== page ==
Beyond the Illusions

July 1, 2007 Topics: Great Powers Regions: Americas Tags: NeoconservatismSuperpowerHeads Of State

Beyond the Illusions

Mini Teaser: Wishful thinking is preventing the formation of a responsible American foreign-policy strategy.

by Author(s): J. Peter Pham

Steven Rosefielde and D. Quinn Mills, Masters of Illusion: American Leadership in the Media Age (New York: Cambridge University Press, 2007), 568 pp., $34.00.

AS AMERICA's great experiment to refashion the greater Middle East appears to be floundering, swept by the currents of reality onto the shoals of ancient enmities, socio-religious pathologies and radicalized insurgencies, there is no shortage of scholars, journalists, retired military officers, out-of-office politicians and assorted pundits proffering "strategies" to the nation. The authors of these prescriptions, however, have largely forgotten the very useful distinction offered by Carl von Clausewitz, arguably the greatest strategic thinker Western civilization has ever produced:

The conduct of war is, therefore, the formation and conduct of the fighting. If this fighting was a single act, there would be no necessity for any further subdivision, but the fight is composed of a greater or less number of single acts, complete in themselves, which we call combats. . . . From this arises the totally different activities, that of the formation and conduct of these single combats in themselves, and the combination of them with one another, with a view to the ultimate object of the war. The first is called tactics, the other strategy. . . According to our classification, therefore, tactics is the theory of the use of military forces in combat. Strategy is the theory of the use of combats for the object of the war.

It follows from this that any "strategy" worthy of that name would go beyond tactics needed to prevail in particular circumstances-however intractable and pressing these may appear at a given moment-and survey a nation's context within the contemporary world. As Masters of Illusion: American Leadership in the Media Age argues, that critical examination leads to a rather discomforting reality: Even if the United States extricates itself from or somehow achieves "victory" in Iraq, and goes on to shield itself from the threat of global Islamist terrorism, the future is still not assured. This is the message, not surprisingly, of two accomplished practitioners of the "dismal science", Steven Rosefielde, professor of economics at the University of North Carolina-Chapel Hill, and D. Quinn Mills, who holds the Weatherhead Chair at Harvard Business School. The former has authored or edited eleven books on Russia and the Soviet Union and served as an advisor to both the Pentagon and several directors of the cia. The latter has penned more than 25 books on leadership and management, but their joint effort is their first foray into what foreign-policy wonks would term geopolitical grand strategy. Coming from outside the mainstream of conventional political-science discussions, Rosefielde and Mills offer what might be called a post-neoconservative book: Rejecting both the Bush Administration's neoconservative foreign and defense policies and the liberal alternatives, the authors advocate a strategic posture which they argue is "best in future prospect for ourselves and the world."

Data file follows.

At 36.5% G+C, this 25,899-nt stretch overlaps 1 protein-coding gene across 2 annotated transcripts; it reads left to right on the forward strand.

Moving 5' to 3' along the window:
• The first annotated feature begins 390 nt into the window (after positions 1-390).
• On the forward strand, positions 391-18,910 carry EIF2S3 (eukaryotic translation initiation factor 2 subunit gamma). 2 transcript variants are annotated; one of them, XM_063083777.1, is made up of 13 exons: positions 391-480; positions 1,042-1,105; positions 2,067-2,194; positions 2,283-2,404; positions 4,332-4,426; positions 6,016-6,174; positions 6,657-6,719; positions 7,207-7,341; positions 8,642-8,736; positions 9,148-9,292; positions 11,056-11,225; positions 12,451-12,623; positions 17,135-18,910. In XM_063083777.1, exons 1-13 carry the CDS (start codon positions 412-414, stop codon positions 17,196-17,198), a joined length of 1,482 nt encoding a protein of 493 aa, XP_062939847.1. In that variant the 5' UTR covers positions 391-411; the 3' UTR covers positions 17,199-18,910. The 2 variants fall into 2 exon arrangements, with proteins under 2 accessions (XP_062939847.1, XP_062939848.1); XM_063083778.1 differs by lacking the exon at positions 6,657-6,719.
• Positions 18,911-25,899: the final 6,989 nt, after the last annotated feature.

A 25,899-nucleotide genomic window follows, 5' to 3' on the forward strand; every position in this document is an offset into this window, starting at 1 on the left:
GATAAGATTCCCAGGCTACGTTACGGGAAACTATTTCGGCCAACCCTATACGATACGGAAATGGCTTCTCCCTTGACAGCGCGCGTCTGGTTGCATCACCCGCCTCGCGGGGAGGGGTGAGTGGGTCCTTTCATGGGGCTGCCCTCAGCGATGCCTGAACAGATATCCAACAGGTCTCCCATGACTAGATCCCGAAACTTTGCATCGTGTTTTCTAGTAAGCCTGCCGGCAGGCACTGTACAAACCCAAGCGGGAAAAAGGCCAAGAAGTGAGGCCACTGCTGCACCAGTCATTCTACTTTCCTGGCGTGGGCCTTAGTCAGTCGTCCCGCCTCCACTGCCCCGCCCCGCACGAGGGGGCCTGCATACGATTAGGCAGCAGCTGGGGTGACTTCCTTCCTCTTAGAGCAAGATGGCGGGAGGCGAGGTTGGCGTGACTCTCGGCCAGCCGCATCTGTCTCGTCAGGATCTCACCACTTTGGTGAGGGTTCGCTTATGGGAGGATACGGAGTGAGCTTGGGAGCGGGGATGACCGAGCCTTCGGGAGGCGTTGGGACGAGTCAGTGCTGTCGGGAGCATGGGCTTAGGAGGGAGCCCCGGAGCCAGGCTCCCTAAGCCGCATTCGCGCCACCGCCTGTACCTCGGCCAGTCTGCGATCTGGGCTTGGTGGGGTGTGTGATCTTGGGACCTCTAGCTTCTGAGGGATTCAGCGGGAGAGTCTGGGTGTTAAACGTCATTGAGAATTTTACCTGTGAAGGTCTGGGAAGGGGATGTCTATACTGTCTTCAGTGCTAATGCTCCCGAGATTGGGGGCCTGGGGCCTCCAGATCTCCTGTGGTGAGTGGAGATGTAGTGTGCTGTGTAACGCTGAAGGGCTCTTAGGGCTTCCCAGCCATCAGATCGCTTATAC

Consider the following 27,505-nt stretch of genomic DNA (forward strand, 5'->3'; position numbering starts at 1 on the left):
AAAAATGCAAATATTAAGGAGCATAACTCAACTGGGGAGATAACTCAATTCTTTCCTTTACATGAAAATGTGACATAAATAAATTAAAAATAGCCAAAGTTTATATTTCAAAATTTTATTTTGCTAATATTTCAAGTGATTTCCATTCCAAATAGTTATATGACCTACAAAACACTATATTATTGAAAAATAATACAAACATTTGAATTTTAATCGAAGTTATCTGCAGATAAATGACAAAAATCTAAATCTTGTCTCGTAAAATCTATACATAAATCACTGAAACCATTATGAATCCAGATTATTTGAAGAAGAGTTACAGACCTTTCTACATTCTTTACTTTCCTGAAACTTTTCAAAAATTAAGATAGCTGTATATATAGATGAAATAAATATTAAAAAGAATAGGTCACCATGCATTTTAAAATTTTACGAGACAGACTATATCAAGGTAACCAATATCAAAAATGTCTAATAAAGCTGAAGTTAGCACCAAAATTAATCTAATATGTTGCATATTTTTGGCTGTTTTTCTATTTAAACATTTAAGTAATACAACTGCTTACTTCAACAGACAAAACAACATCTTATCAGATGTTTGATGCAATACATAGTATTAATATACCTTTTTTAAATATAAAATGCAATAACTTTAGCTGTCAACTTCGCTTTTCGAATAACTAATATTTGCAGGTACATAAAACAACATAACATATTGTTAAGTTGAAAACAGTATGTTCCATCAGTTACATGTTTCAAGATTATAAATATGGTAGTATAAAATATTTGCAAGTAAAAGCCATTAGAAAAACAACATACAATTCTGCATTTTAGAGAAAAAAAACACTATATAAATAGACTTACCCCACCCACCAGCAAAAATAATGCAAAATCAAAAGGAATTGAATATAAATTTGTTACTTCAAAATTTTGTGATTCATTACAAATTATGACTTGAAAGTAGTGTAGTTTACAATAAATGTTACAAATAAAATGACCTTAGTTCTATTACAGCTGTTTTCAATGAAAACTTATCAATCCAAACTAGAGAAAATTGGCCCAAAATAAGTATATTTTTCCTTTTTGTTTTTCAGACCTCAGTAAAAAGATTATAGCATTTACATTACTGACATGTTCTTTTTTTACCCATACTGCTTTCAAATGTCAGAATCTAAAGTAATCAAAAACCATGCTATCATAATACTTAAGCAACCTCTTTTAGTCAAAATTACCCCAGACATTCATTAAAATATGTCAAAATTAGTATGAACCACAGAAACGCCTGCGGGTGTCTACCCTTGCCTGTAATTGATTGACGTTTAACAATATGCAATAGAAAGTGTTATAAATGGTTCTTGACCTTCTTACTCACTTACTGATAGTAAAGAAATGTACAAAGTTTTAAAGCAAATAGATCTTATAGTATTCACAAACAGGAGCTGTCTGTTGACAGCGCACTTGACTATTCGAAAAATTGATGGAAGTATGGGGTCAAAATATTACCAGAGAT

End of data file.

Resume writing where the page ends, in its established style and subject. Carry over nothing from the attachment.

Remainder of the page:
In a disclaimer that is familiar to exponents of the realist tradition, the authors declare at the onset: "We are not focused on public relations (winning hearts and minds abroad) or on crusades for democracy abroad but, rather, on the combination of diplomatic and military activities that constitute a national security strategy." However, to achieve what the authors term strategic independence, "the ability to protect America without extraneous multilateralist constraints imposed by others", America must first get past its public culture, which they describe as the "set of socially approved attitudes, values, analytic procedures, and decision-making mechanisms transcending and encompassing partisan diversity that shape and often distort national perceptions of reality."

Applying modern managerial concepts of leadership to the presidency, Rosefielde and Mills contend that a president's success or failure is largely determined by his ability to master the illusions which the American public has created about the world and the role of the United States within it. How often, after all, do we hear the assertion that the specific terrorism that actually threatens America and her interests, carried out by transnational groups of Islamist radicals, will stop if its "root causes"-variably listed as the Israeli-Palestinian conflict, poverty or even, in Dinesh D'Souza's recent fevered tome, "decadent" American culture-were redressed?

Bad enough by itself, when wishful thinking is married to partisan political interests and commercially driven media, the result is oversimplification, distortion and hype. This dysfunctional perspective of the world is responsible, in the authors' thesis, for the American public's two most deeply cherished illusions: "harmonism"-the "faith-based" notion that "most peoples and nations are well-intentioned and fair-minded and that as a result conflict among nations is almost always a result of misunderstandings"-and convergence-the equally dogmatic belief that "our system is the best, that it fits anywhere, that we have the obligation to extend it, and that if we extend it successfully, there will be peace and prosperity thereafter."